Amidst the hustle and bustle of the lives in the big city, we often forget about the natural environment we live in. Always on a run, packed spaces, noisy streets, air pollution, and not realizing what came before all this. Travelling in Ladakh almost seems like a contrast to living in cities; the cobalt blue skies, crisp and fresh air, endless snow-capped mountain ranges, and crystal-clear water. The charm of Ladakh can seep into one’s soul, giving yourself time to reflect. It is a place of inspiration and serves as an example for the future of our cities and us.

Ladakh, also called “Little Tibet”, is a place with very few resources and an extreme climate. Yet it is a place that has a lot to offer. Home to a thriving culture for thousands of years. Traditions that inculcate cooperation, and location-specific knowledge, to co-exist with nature, that not only allow them to survive but to prosper. 

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Pangong Tso, Ladakh ©httpswww.kimkim.comchighlights-of-ladakh-leh-nubra-valley-pangong-tso-7-daysa

Life in Ladakh

Ladakh is assumed to arrive from the Tibetan la-Jags, which means “land of mountain passes”. Culturally, Ladakh is similar to Tibet, its language, art, and architecture reflect this. Buddhism is a dominant religion in Ladakh, for centuries monks from Ladakh studied in Tibetan monasteries and there is constant interchange of ideas between the two. Ladakh majorly is a self-supporting society, living in small settlements and scattered in this vast desert. Each village spans usually depending on the availability of water, which is the melted glacial snow from the mountains. Life in the villages is essentially to adhere to one’s needs; how to build houses from mud and stone, to depend on yak and sheep for clothing and their dung to make cakes used for cooking.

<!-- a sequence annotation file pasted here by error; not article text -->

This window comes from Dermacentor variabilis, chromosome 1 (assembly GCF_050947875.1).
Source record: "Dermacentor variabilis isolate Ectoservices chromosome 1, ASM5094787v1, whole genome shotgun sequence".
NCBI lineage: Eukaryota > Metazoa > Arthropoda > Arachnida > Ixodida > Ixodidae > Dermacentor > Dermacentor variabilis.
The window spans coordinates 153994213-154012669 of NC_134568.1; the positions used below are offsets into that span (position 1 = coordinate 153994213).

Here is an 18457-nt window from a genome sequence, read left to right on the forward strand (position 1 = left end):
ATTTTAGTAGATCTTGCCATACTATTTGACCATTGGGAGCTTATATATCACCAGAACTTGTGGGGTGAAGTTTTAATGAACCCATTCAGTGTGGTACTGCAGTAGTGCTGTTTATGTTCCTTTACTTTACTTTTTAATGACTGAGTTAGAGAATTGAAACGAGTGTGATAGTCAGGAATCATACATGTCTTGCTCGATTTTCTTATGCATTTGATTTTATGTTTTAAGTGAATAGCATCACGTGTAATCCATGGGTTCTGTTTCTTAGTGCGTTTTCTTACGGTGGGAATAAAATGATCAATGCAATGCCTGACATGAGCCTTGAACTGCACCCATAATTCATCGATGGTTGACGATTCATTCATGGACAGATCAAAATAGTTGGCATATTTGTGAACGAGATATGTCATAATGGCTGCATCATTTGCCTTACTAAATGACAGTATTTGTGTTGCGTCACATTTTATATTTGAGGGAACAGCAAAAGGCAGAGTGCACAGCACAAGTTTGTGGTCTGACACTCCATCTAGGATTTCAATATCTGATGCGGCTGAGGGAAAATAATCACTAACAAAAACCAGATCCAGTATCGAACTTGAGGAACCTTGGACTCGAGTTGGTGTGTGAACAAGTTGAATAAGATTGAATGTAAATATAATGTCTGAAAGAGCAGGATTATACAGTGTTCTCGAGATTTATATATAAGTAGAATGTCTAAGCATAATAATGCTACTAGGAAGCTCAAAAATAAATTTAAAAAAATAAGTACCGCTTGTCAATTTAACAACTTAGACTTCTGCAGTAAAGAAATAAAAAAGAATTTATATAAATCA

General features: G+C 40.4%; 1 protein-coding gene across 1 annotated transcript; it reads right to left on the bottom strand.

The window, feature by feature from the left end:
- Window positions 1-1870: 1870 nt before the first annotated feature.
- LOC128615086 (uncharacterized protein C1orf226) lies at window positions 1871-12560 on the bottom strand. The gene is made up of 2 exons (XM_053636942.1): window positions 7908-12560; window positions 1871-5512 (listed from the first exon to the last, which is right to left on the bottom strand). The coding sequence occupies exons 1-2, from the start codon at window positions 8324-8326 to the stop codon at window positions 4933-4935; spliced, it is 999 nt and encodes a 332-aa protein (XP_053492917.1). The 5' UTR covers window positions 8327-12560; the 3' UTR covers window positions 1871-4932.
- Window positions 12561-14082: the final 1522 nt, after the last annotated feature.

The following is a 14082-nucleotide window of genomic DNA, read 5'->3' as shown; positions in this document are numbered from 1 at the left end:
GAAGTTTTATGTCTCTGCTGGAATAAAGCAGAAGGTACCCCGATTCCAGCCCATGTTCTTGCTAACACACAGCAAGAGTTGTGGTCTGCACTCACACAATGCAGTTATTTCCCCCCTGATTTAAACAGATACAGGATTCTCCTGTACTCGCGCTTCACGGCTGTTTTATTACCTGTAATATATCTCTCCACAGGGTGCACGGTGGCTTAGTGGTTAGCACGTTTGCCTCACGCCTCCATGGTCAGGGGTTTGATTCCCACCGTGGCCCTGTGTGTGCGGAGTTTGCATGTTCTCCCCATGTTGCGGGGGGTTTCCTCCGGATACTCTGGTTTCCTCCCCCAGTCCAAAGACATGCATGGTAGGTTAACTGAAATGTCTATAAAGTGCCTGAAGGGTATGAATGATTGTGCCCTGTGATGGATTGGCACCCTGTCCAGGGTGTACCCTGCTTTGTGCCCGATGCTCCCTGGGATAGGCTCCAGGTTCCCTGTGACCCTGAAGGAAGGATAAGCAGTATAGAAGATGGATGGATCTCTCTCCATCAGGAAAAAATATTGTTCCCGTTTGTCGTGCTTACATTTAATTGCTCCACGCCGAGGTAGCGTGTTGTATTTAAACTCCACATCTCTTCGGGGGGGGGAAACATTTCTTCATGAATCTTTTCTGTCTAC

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Settlements in Ladakh ©httpswww.istockphoto.comvideosladakh

What makes Leh different from other cities

Leh is surrounded by a surreal landscape with sky-piercing peaks of snow-capped Himalayan Mountain ranges, one of the coldest deserts in the world. The city is over 11,000ft above sea level. Leh is a haven for travelers, from having exquisite views, rugged terrain provides the opportunity for various adventure sports, and as well as a trek through this snowy landscape, or even a perfect place for a road trip.  

Attractions in Leh

Below are some of the attractions in and around Leh

  1. Alchi Monastery: This monastery dates back to the 10th century, making it one of the oldest monastic complexes in Ladakh. This is situated about 70 kilometers west of Leh. It is famous for its ancient artwork, huge statues of Buddha, and elaborate wood carvings.
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Alchi Monastery, Ladakh ©httpswww.istockphoto.comphotosalchi-monastery
  1.   Gurudwara Pathar Sahib: This Gurudwara is located in the periphery of Leh. This was constructed to honour the memory of Guru Nanak. It is believed to have significance as the place where Guru Nanak rested after traveling to Sikkim, Nepal, and Tibet. He sat in this very place to meditate and while he was here, he vanquished a demon, that was trying to crush him with a boulder.